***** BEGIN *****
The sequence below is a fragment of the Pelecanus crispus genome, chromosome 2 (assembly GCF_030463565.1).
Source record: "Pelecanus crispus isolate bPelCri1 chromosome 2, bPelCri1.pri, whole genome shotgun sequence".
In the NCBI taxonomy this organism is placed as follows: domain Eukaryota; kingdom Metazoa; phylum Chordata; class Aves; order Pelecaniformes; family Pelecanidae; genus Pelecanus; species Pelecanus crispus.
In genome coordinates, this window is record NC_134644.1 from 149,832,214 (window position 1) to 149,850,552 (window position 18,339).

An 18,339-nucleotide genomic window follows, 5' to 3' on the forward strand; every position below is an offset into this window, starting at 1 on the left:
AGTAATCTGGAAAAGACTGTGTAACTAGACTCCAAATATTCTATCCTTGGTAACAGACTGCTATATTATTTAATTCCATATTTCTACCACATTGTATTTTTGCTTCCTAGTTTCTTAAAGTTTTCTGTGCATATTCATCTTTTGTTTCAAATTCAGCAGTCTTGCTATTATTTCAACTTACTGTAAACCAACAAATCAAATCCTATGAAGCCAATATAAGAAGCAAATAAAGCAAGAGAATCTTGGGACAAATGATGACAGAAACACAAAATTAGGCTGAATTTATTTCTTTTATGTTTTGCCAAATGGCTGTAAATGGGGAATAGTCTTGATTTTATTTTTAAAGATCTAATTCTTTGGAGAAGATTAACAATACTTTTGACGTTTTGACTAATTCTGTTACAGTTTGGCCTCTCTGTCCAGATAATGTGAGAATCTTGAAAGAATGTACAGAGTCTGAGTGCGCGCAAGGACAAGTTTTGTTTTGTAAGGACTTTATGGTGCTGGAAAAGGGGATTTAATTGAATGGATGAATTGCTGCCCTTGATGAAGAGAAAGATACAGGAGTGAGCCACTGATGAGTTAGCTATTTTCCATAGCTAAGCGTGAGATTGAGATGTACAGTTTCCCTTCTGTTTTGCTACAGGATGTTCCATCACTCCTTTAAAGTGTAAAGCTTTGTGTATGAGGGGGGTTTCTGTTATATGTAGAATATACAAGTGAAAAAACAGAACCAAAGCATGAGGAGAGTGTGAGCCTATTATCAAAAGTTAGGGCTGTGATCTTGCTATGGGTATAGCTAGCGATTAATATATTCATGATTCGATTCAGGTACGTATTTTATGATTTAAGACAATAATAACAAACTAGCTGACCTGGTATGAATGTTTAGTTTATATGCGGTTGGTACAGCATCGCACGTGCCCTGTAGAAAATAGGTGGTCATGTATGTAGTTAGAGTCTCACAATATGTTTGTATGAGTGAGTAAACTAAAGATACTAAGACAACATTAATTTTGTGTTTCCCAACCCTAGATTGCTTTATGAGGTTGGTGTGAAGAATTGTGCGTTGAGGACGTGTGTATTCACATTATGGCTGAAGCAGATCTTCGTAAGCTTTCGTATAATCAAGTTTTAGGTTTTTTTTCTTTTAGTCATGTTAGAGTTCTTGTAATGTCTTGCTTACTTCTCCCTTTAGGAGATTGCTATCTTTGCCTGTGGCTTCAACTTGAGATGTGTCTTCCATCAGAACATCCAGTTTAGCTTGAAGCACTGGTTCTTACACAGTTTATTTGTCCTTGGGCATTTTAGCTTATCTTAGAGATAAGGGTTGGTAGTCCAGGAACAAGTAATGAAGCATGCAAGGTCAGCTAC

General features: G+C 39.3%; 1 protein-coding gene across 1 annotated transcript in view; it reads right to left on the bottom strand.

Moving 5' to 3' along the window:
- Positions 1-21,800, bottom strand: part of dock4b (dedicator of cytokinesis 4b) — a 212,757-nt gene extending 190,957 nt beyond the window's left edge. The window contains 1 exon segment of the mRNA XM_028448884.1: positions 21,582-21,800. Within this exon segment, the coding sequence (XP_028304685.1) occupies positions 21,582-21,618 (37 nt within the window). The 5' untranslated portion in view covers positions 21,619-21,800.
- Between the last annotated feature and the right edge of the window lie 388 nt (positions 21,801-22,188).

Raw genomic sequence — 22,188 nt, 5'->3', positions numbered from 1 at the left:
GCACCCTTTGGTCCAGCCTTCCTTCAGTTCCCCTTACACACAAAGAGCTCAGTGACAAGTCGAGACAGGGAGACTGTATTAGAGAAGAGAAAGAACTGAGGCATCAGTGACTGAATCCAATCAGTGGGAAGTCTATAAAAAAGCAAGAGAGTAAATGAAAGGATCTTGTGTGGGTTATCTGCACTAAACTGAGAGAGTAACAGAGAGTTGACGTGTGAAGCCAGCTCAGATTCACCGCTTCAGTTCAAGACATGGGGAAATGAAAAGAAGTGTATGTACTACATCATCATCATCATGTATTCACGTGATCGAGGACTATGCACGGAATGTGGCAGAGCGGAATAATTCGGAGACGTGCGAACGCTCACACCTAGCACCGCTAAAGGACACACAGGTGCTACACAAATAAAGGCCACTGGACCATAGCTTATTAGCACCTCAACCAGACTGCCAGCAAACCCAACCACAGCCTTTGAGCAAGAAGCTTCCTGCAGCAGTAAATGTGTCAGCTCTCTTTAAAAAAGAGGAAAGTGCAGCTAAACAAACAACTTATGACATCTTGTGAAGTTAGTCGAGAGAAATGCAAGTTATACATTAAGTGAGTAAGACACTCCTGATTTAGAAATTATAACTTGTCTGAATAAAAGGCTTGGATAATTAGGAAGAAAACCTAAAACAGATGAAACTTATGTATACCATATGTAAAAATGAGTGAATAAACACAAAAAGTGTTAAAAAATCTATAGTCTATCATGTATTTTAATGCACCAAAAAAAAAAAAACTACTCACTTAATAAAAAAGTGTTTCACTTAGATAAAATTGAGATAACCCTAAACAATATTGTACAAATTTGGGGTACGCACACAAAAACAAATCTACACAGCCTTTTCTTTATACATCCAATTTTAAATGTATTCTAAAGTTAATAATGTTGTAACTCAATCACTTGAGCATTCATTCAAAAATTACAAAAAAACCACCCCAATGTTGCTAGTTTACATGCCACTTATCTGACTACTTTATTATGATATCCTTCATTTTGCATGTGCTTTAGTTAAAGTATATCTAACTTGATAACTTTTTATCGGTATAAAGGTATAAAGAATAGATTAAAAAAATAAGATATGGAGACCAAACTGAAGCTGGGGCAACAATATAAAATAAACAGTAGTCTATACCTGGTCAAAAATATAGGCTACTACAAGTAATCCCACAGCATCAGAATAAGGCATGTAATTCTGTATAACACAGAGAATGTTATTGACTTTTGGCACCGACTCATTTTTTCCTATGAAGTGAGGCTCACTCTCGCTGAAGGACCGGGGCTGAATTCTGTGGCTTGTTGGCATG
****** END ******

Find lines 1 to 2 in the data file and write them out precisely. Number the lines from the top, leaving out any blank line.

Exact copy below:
The sequence below is a fragment of the Pelecanus crispus genome, chromosome 2 (assembly GCF_030463565.1).
Source record: "Pelecanus crispus isolate bPelCri1 chromosome 2, bPelCri1.pri, whole genome shotgun sequence".